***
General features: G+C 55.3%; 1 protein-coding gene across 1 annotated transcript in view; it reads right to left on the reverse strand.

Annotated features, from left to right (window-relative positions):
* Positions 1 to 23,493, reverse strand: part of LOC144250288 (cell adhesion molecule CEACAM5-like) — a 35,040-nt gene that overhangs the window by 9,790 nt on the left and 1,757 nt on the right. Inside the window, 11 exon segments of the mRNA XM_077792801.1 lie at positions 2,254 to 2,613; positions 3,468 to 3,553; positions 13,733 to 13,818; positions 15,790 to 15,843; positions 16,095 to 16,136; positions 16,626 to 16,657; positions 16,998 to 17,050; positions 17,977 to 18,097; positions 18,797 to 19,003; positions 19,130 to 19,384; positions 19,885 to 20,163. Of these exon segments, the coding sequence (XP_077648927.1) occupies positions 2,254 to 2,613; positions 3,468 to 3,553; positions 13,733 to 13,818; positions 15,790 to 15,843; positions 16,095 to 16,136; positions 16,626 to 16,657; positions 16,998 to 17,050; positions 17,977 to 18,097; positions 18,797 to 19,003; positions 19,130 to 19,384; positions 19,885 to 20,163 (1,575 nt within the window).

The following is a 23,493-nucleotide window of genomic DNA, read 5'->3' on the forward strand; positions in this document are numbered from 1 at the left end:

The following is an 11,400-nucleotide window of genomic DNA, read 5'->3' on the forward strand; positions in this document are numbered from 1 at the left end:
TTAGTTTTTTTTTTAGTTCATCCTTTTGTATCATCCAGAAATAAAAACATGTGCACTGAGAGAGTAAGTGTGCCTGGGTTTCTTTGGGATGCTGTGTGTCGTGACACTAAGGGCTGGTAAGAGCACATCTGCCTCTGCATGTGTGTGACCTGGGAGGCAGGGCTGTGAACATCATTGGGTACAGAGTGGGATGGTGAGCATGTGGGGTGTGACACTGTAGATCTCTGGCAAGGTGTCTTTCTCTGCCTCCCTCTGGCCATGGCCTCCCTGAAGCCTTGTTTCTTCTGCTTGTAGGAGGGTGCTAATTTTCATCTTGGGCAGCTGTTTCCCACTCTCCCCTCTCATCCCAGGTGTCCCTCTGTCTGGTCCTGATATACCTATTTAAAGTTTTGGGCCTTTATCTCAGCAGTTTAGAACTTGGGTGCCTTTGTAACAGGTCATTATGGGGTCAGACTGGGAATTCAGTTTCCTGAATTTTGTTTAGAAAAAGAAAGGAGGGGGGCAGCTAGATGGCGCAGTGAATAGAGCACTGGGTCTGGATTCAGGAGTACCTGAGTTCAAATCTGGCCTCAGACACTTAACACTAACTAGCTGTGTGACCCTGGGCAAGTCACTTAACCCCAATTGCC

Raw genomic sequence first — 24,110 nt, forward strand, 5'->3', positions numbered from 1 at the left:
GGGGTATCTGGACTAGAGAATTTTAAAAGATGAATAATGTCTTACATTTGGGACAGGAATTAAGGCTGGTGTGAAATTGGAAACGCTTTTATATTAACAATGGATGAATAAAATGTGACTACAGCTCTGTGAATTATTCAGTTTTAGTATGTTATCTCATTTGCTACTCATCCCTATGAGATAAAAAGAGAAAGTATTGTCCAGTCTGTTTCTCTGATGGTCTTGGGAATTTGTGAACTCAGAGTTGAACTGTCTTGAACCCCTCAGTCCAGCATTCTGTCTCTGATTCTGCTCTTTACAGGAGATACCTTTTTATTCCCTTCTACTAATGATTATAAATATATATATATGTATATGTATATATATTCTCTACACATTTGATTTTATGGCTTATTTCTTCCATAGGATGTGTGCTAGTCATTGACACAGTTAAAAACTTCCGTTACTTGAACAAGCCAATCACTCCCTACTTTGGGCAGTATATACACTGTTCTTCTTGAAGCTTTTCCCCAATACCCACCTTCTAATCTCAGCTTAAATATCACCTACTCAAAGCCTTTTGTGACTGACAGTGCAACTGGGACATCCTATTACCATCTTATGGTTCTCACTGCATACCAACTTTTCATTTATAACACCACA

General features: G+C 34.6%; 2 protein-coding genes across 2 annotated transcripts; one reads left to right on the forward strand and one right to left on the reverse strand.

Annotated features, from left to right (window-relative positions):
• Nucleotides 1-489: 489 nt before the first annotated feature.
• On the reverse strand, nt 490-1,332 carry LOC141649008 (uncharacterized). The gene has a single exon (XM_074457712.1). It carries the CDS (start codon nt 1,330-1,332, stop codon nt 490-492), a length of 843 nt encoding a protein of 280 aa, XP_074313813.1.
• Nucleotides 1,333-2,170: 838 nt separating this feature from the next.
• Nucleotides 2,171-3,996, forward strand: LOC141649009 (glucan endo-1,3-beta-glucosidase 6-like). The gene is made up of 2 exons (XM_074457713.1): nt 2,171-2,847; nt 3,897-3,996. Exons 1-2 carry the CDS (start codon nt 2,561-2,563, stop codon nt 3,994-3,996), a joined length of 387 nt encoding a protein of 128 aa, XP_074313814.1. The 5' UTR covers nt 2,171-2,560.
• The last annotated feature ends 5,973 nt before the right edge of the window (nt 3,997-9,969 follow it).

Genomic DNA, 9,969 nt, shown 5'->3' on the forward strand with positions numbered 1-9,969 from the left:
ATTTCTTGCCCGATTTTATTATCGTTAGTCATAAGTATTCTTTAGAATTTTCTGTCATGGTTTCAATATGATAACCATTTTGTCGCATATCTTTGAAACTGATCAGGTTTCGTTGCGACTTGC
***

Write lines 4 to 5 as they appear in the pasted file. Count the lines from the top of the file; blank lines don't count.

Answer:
The following is a 23,493-nucleotide window of genomic DNA, read 5'->3' on the forward strand; positions in this document are numbered from 1 at the left end:

The following is an 11,400-nucleotide window of genomic DNA, read 5'->3' on the forward strand; positions in this document are numbered from 1 at the left end: